If you’ve recently learned you have cancer, you probably have a lot on your mind. Your doctor may have recommended a treatment plan, and you might worry about what’s involved and how it will make you feel.
It’s normal to be nervous or afraid. One way to ease some of your worries is to learn as much as you can about the treatment and what to expect afterward. It can also give you a sense of control over your disease.
This complementary and alternative medicine (CAM) information summary provides an overview of the use of Cancell/Cantron/Protocel as a treatment in people with cancer. The discussion in the summary is limited to Cancell/Cantron/Protocel as it was originally conceived; the "vibrationally tuned" distilled water also distributed under the name Cancell will not be discussed.
This summary contains the following key information:
Cancell/Cantron/Protocel has been promoted by its manufacturers as an...
You and your doctor will decide what treatment is best for you based on the type of cancer you have, where it is in your body, and how far it has spread, called the stage of your disease. But in general, there are a few types of treatment that work for many different kinds of cancer.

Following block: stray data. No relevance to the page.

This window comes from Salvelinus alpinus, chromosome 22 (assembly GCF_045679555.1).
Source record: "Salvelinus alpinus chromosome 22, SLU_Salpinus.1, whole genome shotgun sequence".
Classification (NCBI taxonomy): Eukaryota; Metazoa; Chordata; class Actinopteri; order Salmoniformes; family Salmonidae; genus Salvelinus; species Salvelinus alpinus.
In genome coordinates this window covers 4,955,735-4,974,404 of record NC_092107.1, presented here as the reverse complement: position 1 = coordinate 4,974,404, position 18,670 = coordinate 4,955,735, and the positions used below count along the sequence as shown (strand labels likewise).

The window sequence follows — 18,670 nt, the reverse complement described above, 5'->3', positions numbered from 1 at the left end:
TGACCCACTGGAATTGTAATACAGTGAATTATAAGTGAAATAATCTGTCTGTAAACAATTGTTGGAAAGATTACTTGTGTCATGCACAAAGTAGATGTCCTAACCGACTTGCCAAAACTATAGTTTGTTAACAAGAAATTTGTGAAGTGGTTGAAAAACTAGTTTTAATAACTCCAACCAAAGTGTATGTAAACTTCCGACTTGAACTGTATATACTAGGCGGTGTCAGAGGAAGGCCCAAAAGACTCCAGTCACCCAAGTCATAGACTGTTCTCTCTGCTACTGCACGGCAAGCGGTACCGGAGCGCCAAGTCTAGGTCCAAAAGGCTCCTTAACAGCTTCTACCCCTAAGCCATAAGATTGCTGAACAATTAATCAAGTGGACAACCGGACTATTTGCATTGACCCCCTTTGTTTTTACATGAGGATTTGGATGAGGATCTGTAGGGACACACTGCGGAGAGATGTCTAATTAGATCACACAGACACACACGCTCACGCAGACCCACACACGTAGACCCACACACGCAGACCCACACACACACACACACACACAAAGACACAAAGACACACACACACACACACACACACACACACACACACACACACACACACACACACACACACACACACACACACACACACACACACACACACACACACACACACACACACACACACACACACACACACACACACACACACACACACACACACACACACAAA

Here’s a look at some of the options you might have.
Most people with cancer will have some type of surgery. The main goal is to remove tumors, tissue, or areas with cancer cells, such as lymph nodes. Doctors also may do it to diagnose the disease or find out how serious it is.
In many cases, surgery offers the best chance of getting rid of the disease, especially if it hasn’t spread to other parts of the body.
Along with a traditional operation, doctors can also fight some types of cancer with:
Laser surgery (beams of light)
Electrosurgery (electric currents)
Cryosurgery (very cold temperatures to freeze cancer cells)
You'll get medication to block pain during and after your surgery. You might also get other meds, such as antibiotics to lower the risk of infection.
Chemotherapy uses drugs to kill cancer cells. There are two ways to get it:
You get most chemo medications through an injection into a vein.
But you can get some types as a shot in your muscle, under your skin, or as an ointment or cream to put on your skin.
The side effects vary from person to person, even if you have the same type of cancer and get the same treatment as someone else. Some of the most common issues are: